Last year my wife and I were the lucky winner of a 221 percent property assessment increase.
We decided to appeal and I set out to uncover the hidden mysteries of property assessments.
I started by comparing the 2017 appraisals of 16 adjacent pieces of land in our neighborhood, and discovered a mind-boggling 221 percent value increase to a 33 percent decrease for 16 properties.
These up/down percentages are surprising because we all live on a dirt road, subject to a critical area ordinance, in an “erosion and landslide hazard area.” The land cannot be touched without a permit, and has not changed for the last 30 years — except for two road cave-ins and a landslide destroying our house in 1997.
I discovered that our .60-acre land was assessed $317,060 for 2017. The .69-acre land right next door, a carbon copy of our lot, was assessed $211,900, but sold last year for $140,000.
Which of these three values are real?
The deeper I dug, the “curiouser and curiouser” it got. Ultimately, I realized that our complaint was rather insignificant compared to the systemic assessment problems.
I found that folks with large properties get a substantial assessment discount. Our neighbor to the south owns 3.5 acres and is assessed $154,000 per acre. Our .60 acre “landslide hazard” lot is assessed $528,000 per acre.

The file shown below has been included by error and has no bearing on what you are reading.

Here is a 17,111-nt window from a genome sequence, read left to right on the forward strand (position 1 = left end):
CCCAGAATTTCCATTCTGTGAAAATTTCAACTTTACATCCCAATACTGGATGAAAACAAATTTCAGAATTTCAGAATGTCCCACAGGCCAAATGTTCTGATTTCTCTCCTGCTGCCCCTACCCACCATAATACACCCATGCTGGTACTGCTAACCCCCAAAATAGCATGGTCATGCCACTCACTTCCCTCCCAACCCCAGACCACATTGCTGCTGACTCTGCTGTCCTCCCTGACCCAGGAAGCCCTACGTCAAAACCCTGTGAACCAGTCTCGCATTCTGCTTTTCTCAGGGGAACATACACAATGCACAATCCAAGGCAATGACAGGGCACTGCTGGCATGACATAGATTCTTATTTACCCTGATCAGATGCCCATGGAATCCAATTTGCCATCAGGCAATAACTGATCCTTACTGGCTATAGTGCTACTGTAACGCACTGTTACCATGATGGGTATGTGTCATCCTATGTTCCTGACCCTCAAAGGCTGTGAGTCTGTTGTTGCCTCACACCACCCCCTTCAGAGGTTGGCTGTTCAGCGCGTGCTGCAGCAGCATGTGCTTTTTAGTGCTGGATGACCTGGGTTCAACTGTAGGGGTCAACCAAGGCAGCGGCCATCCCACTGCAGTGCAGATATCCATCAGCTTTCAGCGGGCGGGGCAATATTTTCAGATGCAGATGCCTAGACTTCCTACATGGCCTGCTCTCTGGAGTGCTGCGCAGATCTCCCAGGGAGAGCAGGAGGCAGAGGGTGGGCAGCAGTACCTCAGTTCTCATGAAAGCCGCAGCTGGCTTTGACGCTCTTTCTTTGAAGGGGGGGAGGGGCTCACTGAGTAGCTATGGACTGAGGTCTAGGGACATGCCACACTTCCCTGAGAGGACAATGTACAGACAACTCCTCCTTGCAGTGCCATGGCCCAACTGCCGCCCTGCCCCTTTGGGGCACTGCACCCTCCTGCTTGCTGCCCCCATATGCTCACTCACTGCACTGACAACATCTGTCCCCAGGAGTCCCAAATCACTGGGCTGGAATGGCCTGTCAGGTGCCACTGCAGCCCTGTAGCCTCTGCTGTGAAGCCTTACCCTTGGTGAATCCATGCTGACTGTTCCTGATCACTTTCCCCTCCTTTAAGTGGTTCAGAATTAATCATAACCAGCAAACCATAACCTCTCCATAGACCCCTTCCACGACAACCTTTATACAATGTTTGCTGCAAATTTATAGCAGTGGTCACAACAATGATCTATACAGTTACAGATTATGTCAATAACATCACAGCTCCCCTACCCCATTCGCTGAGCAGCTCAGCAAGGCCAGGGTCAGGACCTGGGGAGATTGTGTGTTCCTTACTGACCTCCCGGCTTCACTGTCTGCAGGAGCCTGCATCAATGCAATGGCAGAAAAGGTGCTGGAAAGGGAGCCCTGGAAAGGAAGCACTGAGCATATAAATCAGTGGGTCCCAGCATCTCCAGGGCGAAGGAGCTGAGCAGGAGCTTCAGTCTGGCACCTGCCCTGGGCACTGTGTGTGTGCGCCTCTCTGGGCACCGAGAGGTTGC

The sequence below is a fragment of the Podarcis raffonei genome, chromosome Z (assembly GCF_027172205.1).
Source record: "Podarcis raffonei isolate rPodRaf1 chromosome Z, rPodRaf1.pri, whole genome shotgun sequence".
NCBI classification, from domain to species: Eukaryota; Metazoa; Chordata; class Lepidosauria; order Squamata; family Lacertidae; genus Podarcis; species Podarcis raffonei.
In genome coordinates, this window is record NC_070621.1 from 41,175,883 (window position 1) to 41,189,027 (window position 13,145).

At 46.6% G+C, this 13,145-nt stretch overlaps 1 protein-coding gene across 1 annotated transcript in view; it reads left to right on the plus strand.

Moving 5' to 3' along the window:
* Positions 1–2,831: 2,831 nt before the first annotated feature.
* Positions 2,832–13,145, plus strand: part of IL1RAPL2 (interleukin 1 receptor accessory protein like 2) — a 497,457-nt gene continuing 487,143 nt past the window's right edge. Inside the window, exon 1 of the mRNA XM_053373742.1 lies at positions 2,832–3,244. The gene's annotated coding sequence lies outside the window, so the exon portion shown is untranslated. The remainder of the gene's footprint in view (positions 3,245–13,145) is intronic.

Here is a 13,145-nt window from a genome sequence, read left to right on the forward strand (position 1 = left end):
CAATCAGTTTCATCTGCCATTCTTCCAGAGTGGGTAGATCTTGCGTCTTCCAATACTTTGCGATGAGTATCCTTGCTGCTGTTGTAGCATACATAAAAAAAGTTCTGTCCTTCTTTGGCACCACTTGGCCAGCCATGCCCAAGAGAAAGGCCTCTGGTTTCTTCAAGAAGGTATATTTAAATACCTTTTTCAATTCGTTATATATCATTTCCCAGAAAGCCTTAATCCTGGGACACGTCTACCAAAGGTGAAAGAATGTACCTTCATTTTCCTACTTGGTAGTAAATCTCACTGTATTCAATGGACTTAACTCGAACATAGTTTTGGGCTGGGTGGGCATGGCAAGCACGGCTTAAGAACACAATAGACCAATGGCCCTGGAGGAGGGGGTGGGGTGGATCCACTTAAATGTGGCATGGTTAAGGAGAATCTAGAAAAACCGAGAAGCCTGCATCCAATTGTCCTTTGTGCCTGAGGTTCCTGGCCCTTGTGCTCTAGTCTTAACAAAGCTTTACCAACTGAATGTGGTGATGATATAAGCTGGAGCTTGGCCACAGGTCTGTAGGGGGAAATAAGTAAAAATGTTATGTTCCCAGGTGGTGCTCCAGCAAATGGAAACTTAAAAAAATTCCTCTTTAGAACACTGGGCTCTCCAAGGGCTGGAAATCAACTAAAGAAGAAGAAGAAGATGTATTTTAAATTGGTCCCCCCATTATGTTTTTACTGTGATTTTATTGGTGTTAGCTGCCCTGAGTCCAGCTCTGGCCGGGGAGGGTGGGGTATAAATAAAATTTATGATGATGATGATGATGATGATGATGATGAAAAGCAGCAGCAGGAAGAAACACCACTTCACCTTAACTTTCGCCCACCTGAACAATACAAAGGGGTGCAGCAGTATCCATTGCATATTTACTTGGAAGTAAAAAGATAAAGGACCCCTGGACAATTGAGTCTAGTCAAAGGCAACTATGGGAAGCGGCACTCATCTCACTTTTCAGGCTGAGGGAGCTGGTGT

I also found a 1-acre lot assessed $120,000 higher than a 3-acre lot — both of the same quality.
I learned that property values are based on “comparable or similar sales.” However, “comparable” sales, in our case, were miles away and the sales prices were double our own assessed property value.
Among the 16 properties researched, I found assessment differences from $154,000 to $662,000 per acre, on a short 1,660-foot dirt road. This all seems quite crazy.
Armed with photographs and a comparison study, we met with the Board of Equalization.
I suggested a more logical assessment method, a standard based on three common denominators: size (acre), quality and location (neighborhood); an established real estate business practice.
Assessor: If no neighborhood sale exists, find a base property value. Example: In our neighborhood, the land for a 1-acre property is presently appraised at $367,520. This number could be used as a base for all other lot appraisals in proportion to their sizes and qualities. This approach would also prevent such absurd 33-minus percent to 221-plus percent changes and a time-consuming search for “comparable” properties.
The appraiser at the board meeting told us: “We don’t do things this way.” I suggest to at least contemplate improvements.
The traditional assessment method is just too subjective, too arbitrary, and, potentially, too unfair.
We did “win,” but, tax obligations should never be open to interpretation.
James Behrend, a retired North Kitsap High history teacher, has lived on Bainbridge Island for more than 30 years.